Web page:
Of additional interest at Display Week was a paper covering holographic displays by Xiao Li and others from Shanghai Jiao Tong University entitled “Real-Time Holographic Display Using Quantum-Dot Doped Liquid Crystal.” The group reported on creating a real-time holographic display with a refresh rate of 25 Hz from a quantum-dot doped liquid crystal. Other characteristics of the real-time hologram prototype included an applied voltage of around 30 V, a rise time on the order of several to tens of milliseconds, diffraction efficiency up to 20%, and diffraction efficiency controlled by applying the external DC voltage.
The group also said they have successfully shown RGB real-time videos and verified the feasibility as a color holographic display with improvements up to two orders of magnitude (in diffraction efficiency over previous work) (Fig. 6).
Fig. 6: Photos from Shanghai Jiao Tong University of an RGB diffracted video image illustrate real-time holographic video from the holographic display.
Last, but not least, was the second-generation holographic display from Scotland-based Holoxica, Ltd., demonstrated at the I-Zone. The company developed what it calls a holographic optical element (HOA) that uses a laser-based DLP projector subsystem. Its technology is based on the same principles of free-space optics used in creating HUD systems that push the image to display in mid-air beyond the windscreen in a car. To this, the company added an element of interactivity using a Kinect motion sensor and developed a series of applications that engage the user with interactive icons, buttons, and the ability to draw in mid-air. I-Zone demos included a holo-based pong-style game, keypad, and free-form drawing in space and image sequences. This can all be seen in a Vimeo video from the company Web site at www.holoxica.com (Fig. 7).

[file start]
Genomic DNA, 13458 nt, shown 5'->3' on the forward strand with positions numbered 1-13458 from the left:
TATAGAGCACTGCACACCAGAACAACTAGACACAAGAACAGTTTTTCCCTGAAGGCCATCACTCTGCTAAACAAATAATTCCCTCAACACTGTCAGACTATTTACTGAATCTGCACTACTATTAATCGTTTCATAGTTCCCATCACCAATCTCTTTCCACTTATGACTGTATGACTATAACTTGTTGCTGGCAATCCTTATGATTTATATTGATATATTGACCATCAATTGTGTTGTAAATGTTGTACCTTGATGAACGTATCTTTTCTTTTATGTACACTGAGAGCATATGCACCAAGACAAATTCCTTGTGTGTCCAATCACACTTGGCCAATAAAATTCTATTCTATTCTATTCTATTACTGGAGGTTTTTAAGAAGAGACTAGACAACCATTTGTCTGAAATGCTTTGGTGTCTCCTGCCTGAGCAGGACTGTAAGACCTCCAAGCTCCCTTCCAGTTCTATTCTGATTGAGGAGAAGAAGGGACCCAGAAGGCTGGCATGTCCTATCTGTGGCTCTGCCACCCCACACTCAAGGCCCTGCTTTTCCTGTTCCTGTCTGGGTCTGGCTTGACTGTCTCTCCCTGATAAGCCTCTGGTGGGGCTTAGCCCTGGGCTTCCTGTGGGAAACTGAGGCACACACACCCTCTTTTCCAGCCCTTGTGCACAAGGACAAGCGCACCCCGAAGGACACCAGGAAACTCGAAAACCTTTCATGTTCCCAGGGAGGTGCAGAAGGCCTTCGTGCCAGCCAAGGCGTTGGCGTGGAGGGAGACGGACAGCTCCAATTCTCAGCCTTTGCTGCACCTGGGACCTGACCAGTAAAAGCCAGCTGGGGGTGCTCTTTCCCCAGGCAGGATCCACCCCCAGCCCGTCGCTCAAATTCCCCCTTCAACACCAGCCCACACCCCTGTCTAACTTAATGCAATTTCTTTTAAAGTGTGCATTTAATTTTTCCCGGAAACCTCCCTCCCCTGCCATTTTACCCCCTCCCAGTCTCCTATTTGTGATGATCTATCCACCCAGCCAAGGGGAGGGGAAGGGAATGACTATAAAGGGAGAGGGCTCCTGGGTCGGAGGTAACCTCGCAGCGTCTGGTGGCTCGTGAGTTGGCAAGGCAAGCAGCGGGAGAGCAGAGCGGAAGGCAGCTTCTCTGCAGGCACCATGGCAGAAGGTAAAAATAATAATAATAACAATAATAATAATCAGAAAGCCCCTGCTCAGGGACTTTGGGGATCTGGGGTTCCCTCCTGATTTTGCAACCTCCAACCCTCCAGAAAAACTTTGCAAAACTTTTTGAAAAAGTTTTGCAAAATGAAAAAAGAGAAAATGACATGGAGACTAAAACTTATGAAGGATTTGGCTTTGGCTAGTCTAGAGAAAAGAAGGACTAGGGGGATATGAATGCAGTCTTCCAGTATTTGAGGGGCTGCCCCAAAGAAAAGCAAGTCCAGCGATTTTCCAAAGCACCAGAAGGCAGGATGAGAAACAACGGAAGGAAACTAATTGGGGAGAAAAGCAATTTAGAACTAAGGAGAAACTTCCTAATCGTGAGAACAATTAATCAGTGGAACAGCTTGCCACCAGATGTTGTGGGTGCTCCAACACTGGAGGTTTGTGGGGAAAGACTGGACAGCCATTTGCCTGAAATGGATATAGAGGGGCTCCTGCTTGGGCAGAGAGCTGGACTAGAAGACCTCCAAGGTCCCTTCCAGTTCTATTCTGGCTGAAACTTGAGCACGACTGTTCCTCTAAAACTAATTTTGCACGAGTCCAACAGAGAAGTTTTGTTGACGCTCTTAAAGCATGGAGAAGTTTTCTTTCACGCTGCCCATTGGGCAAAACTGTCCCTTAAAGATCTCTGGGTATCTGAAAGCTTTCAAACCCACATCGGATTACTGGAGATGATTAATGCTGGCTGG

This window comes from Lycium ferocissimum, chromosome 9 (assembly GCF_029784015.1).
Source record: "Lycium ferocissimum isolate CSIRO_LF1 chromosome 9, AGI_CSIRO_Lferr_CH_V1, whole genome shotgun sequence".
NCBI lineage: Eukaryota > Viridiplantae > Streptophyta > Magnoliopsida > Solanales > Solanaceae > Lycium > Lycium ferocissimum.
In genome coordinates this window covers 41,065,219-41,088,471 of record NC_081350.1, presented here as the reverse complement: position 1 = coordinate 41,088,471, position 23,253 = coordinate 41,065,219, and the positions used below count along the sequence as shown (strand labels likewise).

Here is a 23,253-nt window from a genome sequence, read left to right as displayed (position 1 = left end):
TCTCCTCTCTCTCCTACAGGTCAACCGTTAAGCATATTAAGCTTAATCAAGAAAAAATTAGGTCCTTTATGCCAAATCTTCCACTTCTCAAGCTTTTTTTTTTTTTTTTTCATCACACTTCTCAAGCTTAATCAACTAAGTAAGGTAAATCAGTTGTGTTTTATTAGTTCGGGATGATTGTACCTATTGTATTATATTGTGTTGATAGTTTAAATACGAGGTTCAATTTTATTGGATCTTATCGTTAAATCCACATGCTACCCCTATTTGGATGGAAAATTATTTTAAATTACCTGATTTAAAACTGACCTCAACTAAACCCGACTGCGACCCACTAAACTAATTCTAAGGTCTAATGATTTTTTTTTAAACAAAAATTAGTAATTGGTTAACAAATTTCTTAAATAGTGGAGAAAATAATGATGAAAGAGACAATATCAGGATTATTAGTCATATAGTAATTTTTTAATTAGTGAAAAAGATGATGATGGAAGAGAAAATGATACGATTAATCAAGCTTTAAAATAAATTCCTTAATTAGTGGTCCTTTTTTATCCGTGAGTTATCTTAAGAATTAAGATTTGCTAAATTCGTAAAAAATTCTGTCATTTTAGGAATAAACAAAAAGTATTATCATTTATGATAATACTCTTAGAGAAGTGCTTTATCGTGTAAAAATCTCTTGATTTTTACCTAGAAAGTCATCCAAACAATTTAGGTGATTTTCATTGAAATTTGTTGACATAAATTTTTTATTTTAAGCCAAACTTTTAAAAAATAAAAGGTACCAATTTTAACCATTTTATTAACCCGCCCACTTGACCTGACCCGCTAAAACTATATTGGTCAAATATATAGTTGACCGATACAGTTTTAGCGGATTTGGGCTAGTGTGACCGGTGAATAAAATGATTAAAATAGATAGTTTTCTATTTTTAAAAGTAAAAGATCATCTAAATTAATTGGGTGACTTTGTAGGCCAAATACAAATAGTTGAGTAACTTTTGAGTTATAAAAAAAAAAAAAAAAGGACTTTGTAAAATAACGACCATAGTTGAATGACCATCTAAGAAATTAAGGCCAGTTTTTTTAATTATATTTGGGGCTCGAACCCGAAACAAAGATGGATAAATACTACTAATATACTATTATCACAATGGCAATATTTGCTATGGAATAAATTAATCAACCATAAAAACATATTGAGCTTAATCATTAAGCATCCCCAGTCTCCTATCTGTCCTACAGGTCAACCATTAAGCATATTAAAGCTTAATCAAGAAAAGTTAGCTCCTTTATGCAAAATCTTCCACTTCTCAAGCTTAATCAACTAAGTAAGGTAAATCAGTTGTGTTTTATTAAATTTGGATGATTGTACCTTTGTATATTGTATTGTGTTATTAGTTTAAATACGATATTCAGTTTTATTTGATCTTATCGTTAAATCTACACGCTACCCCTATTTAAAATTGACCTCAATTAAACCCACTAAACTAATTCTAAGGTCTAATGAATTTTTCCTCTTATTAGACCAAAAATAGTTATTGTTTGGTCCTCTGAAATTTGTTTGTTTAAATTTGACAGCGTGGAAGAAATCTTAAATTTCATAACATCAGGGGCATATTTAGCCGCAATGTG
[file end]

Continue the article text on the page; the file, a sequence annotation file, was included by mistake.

Fig. 7: This still image from Holoxica’s Interactive Holographic Video Display on Vimeo.com shows how the technology enables a user to draw in “mid air.” Source: Holoxica.
Display Week delivered on its annual promise of bringing the best and brightest together in the display industry, from the slick new curved TVs now available in both AMLCD and OLED varieties to the migration of the curved screen to the desktop. (Samsung was first with this here at the show.) Pioneering autostereoscopic and holographic display work was also showcased at Display Week. The recent work in light-field displays, now merging with sensor technology such as eye- and head-tracking devices, is particularly inspiring. These demonstrations, both in the new I-Zone prototype area and in the long-standing SID Symposium with its strict peer-review process, show great promise for the future of the display industry. •